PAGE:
Sikh immigration fell from 2,623 people in 1907 to just six the following year, and the impact on the community’s immigration numbers would be felt for the next 40 years.

3) He was wounded twice

Despite the forced separation from his family due to restrictive immigration policies, Singh enlisted to fight in the First World War in 1915. He would become a member of the Canadian Overseas Expeditionary Force. He as one of just nine Canadian Sikhs to fight in the war.

Singh was shipped out very quickly. He served with the 20th Canadian Infantry Battalion in the battlefields of Flanders in 1916, and was wounded twice in separate battles.

4) He was treated in the hospital run Doctor Lieutenant Colonel John McCrae

Injured from a gunshot wound, Singh was treated at a hospital run by Lieutenant-Colonel John McCrae, the physician who would go on to write one of the most famous wartime poems: In Flanders Fields.

By 1917, as he was waiting to be sent back to the frontline, Singh developed tuberculosis. He was admitted to the a Canadian-run military hospital and underwent surgery to remove fluid from his lung.

5) He was laid to rest with full honours, but never saw his family again

Singh was sent back to Canada to recover after his surgery. After arriving in Halifax, he made the long train journey to try to recover in Ontario. Sadly, he succumbed to his tuberculosis on August 27, 1919, in Kitchener, Ontario.

He had no family or community around him.

Singh was buried by the Canadian military with full honours and laid to rest at Mount Hope Cemetery in Kitchener. His grave is one of the only resting places of a Sikh Canadian soldier from the First World War.

Dawn – No innocent person be harmed over blasphemy issue, says Alvi

Staff Correspondent

Multan – Panjab – Pakistan, 09 Novrmber 2018. President Arif Alvi has said all the Muslims were ready to scarify their lives for the honor of the Holy Prophet (PBUH), however no innocent person should be harmed over the blasphemy issue.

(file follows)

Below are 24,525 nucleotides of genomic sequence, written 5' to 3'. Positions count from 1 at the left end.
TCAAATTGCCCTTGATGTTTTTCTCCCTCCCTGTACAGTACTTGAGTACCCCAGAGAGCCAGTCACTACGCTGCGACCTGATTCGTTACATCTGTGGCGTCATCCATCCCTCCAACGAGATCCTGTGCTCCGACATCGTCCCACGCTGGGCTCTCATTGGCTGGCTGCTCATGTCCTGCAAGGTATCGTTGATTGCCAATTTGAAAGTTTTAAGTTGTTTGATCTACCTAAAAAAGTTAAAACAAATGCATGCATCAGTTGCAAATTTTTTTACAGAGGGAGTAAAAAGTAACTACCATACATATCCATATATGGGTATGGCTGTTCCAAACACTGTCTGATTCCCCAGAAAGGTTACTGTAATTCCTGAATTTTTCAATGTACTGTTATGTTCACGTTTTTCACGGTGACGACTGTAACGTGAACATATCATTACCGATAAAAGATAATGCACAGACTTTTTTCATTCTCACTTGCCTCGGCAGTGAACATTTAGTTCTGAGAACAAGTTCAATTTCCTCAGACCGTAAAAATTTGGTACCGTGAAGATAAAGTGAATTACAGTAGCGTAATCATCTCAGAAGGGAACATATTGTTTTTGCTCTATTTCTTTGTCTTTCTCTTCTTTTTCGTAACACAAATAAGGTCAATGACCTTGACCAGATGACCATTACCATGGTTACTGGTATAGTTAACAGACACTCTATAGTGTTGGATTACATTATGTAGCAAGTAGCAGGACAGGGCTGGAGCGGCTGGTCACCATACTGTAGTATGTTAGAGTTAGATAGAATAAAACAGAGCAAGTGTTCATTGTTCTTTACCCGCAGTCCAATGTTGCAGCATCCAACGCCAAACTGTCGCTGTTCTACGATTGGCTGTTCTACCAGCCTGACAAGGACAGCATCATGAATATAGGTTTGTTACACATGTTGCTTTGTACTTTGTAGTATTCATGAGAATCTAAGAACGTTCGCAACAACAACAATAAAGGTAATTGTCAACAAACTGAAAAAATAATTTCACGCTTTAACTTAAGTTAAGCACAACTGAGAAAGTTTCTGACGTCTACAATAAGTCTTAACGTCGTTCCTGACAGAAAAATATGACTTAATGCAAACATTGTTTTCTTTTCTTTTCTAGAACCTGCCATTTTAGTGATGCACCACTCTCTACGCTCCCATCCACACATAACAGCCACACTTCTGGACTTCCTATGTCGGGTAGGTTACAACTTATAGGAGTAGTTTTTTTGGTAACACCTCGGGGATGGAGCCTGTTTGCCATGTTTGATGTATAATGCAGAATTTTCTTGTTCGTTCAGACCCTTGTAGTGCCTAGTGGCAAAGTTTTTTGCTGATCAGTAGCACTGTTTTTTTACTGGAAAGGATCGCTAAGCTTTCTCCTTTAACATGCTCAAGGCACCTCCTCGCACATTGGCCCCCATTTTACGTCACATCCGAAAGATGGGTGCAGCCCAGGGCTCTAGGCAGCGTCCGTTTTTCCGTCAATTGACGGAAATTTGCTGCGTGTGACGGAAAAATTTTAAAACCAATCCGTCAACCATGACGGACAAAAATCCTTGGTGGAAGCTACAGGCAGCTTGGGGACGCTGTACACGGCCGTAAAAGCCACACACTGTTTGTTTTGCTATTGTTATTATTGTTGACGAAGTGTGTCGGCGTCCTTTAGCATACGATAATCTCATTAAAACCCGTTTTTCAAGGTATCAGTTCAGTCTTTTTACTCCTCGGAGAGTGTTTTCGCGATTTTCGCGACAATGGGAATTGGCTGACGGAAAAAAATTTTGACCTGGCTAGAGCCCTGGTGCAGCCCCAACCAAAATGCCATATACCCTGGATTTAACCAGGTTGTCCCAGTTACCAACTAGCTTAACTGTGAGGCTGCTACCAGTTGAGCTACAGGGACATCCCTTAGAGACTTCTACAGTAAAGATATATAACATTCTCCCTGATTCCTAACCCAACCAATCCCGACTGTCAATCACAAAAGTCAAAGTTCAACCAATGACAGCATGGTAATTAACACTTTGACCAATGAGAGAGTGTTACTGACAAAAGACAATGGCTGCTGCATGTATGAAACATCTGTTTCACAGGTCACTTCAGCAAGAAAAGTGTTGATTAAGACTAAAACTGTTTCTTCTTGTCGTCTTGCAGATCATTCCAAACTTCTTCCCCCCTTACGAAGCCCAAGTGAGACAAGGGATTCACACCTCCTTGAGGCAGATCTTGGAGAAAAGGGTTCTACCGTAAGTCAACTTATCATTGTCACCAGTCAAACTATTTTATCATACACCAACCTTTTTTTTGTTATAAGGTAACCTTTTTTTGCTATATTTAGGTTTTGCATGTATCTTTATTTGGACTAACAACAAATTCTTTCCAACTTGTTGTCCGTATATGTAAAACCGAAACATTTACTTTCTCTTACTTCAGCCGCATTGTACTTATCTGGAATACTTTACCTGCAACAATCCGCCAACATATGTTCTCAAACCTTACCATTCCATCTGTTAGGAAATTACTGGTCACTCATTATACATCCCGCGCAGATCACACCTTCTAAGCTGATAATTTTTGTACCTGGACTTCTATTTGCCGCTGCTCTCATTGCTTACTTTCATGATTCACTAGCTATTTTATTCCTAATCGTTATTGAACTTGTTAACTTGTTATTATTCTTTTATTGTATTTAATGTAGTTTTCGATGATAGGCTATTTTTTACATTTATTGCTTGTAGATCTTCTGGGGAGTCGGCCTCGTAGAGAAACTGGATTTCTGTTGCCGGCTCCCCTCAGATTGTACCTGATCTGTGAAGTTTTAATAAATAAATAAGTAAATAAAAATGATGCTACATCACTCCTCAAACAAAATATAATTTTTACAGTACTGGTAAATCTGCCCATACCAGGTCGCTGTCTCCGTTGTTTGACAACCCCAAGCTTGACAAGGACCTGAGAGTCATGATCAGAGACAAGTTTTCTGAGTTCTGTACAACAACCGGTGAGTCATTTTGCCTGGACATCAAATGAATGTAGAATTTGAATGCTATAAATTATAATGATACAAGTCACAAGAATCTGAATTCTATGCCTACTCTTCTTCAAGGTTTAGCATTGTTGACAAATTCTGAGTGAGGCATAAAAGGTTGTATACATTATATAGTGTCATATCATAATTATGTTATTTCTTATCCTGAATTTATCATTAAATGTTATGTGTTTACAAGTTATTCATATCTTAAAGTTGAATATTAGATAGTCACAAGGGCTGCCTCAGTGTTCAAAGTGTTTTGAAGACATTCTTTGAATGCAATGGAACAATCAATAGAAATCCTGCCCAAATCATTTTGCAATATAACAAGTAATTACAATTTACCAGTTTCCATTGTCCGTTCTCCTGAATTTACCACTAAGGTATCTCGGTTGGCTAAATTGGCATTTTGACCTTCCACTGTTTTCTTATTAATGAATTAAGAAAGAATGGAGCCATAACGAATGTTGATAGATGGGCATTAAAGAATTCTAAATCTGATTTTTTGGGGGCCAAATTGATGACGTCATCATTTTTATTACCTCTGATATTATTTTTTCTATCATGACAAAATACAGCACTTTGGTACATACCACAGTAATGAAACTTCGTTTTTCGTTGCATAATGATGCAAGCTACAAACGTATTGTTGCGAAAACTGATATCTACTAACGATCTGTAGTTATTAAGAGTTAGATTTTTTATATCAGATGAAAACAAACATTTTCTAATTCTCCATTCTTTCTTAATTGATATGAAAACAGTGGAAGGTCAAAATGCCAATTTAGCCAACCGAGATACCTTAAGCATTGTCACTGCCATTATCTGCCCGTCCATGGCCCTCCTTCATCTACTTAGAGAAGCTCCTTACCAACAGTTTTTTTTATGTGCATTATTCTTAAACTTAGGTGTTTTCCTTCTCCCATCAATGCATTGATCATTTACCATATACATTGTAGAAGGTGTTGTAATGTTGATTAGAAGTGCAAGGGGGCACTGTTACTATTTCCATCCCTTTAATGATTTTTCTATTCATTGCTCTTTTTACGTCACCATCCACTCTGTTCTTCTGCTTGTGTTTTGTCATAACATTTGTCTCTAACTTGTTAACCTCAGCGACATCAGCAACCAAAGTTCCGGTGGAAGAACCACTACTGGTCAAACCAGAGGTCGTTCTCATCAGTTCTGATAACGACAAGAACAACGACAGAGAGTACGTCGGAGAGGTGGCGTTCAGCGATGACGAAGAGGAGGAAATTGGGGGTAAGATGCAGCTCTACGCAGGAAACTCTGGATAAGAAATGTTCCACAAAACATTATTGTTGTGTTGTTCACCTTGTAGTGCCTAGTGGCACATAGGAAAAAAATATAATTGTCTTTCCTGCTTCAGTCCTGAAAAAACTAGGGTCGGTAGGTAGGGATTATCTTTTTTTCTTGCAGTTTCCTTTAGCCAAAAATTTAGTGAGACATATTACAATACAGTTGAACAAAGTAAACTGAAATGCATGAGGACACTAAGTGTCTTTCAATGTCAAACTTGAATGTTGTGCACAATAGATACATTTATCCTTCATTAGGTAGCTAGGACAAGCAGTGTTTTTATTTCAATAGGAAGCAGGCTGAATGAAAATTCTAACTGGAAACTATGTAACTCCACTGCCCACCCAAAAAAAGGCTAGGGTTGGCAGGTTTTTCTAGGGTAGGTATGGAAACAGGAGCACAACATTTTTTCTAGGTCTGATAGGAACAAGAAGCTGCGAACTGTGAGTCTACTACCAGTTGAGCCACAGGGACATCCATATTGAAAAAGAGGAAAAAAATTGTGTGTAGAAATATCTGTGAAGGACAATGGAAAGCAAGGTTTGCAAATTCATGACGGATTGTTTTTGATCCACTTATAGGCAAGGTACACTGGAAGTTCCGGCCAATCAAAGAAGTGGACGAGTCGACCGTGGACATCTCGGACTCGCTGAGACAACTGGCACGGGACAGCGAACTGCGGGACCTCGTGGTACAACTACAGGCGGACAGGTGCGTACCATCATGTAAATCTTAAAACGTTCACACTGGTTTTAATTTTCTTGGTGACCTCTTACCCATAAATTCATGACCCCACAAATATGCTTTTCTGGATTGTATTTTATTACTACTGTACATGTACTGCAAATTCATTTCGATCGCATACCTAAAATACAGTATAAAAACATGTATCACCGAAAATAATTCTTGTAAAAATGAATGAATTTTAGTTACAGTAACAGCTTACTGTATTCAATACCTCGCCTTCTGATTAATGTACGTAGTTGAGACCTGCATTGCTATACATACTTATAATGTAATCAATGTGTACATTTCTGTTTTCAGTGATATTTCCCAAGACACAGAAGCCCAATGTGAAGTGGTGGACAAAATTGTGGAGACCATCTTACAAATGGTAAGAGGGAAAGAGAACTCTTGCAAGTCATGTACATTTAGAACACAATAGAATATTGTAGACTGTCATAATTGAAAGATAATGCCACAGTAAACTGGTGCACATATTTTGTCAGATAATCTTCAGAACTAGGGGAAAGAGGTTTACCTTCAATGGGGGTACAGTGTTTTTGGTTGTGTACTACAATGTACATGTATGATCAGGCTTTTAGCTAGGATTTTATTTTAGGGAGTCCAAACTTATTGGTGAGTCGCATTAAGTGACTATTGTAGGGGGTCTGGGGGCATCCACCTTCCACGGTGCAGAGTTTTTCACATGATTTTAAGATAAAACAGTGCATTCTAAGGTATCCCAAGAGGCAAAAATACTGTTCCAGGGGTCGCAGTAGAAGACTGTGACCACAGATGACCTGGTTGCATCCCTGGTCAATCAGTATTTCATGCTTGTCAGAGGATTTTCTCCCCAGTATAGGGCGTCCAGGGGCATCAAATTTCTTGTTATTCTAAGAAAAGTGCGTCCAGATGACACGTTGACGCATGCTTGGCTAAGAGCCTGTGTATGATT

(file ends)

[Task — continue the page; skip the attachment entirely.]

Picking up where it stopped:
Addressing the participants of a one-day Sufi conference organised by the Bahauddin Zakariya University’s Islamic Studies Department here on Thursday, the president said Islam propagates protection of rights and the message should be highlighted.

“People should get their rights, and the facilities of justice, education, health, employment and housing should be provided to all the people in Naya Pakistan,” he said.

Foreign minister Shah Mehmood Qureshi said there was a need to follow the teachings of saints to improve the country’s image.

He said the PTI government wanted the seminaries’ students to have skill-oriented education to enable them to play a role in the country’s development.

He said the Ulema’s recommendations should be sought to fight extremism.

“The academia from various universities should also be contacted for the same purpose,” he suggested.

Later, talking to the media, the foreign minister said his recent visit to China was fruitful and meetings with the top Chinese leadership were encouraging.

He said the next phase of China-Pakistan Economic Corridor (CPEC) was discussed at length with the Chinese leadership. He said a review petition had been filed against the acquittal of Aasia Bibi by Supreme Court.

“According to my information, Aasia Bibi has not been sent abroad. However, the ministry concerned could provide accurate information in this regard,” he said.

He said without considering any internal or external pressure, the legal aspects of Aasia’s case should be focused.